The subject came up in conversation because I was talking to an American friend about the extent to which property values, and particularly land values, have skyrocketed in the area where I live in the last year or so. She mentioned that the same thing was going on her side of the Pond. “Here, they are building like crazy – many are going for new houses, though in these housing developments that are generally ug-ly! Many McMansions. Big houses, way overpriced, poorly made, and way too close together.” Which is exactly the situation here in Britain too. Here “self-build” is all the rage. The use of those words in this context is interesting, because what “self-build” seems to involve in many cases is buying your plot of land and then picking a house out of a catalogue and having someone else build it for you. Perhaps I’m being pedantic here, but that doesn’t quite gel with what “self-build” says to me.

It seems all a bit reminiscent of the whole self-improvement/ self-development arena which has so many on the treadmill of course after course in this, that and the next thing just because everyone else is doing  it. And the lifestyle gurus say it’s “good for you”, so it must be, eh? And of course it’s what all the celebs are into, isn’t it? It’s fashionable. Yet all too often these courses are poorly built, over-priced, lack substance, and involve someone else doing most of it for you. They’re about as much to do with self-build as all these new houses.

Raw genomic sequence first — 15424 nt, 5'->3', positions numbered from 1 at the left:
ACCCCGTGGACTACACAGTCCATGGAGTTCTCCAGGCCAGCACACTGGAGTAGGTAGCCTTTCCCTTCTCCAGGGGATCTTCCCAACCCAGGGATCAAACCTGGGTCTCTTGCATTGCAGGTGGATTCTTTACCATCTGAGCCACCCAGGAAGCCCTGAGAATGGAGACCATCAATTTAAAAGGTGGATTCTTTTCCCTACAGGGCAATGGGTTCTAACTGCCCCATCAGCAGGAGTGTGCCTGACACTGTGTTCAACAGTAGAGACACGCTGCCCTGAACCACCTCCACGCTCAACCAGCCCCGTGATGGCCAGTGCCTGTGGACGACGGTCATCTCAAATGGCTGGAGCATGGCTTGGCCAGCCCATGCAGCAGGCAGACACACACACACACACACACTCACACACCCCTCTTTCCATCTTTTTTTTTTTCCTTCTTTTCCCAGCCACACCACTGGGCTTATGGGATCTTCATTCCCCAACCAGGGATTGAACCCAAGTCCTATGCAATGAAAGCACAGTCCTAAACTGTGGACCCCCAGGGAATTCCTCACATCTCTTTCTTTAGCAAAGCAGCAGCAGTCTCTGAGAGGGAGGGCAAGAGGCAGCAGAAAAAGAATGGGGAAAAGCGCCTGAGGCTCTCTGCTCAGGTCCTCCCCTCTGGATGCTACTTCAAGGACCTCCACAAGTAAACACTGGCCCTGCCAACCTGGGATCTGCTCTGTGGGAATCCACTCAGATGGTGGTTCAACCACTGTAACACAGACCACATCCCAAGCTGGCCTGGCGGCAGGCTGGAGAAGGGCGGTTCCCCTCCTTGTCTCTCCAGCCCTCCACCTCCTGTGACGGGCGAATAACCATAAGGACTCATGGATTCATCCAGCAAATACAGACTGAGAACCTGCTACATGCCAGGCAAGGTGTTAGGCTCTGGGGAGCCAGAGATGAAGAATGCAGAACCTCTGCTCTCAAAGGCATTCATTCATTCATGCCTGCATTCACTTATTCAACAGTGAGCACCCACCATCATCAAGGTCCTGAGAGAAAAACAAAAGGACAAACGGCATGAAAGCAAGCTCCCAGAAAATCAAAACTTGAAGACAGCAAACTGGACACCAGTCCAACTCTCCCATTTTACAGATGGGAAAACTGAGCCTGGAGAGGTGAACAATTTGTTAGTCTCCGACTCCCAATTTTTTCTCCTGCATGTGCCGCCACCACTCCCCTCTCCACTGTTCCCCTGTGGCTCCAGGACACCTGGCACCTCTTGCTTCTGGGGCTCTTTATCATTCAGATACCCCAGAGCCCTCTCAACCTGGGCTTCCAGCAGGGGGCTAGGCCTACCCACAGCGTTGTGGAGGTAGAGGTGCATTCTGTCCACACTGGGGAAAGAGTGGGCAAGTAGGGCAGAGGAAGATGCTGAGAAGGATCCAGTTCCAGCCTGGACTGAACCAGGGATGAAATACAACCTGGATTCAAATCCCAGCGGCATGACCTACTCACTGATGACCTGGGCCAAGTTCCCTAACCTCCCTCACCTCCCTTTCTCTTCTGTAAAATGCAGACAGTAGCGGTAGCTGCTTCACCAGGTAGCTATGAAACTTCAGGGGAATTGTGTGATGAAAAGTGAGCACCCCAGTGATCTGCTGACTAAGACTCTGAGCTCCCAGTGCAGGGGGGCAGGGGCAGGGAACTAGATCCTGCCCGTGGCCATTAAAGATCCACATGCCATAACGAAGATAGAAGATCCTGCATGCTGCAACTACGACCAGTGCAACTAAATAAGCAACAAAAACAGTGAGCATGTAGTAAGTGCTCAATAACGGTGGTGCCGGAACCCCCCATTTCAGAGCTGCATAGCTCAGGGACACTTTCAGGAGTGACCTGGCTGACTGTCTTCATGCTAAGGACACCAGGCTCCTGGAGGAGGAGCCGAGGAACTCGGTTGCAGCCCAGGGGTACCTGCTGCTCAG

And once you’ve got your house, then there’s the question of what you do with it. Wheel in the TV makeover teams. The interior designers, the landscape designers …. And while they’re doing that, why not bring in a wardrobe consultant, a life coach, a hair stylist, a makeup artist and get yourself made over too (possibly in more ways than you imagined). Celebrity! Luxury! Affluence! Abundance! We can’t get enough of it. And if we can’t get it for ourselves then we can get it vicariously through the innumerable TV shows devoted to the subject. There’s at least one a day. (Of course it all looks very nice, but is it you? Isn’t it all just a bit hollow and empty? A sham? Is it any accident that all the winning contestants from Big Brother and its clones seem to have just one quality in common? Authenticity. Whoever they are, they’re genuine, they’re themselves: which is ultimately the one saving grace of these programmes … if we can at least still recognise and appreciate that quality, then there’s hope for the human race.)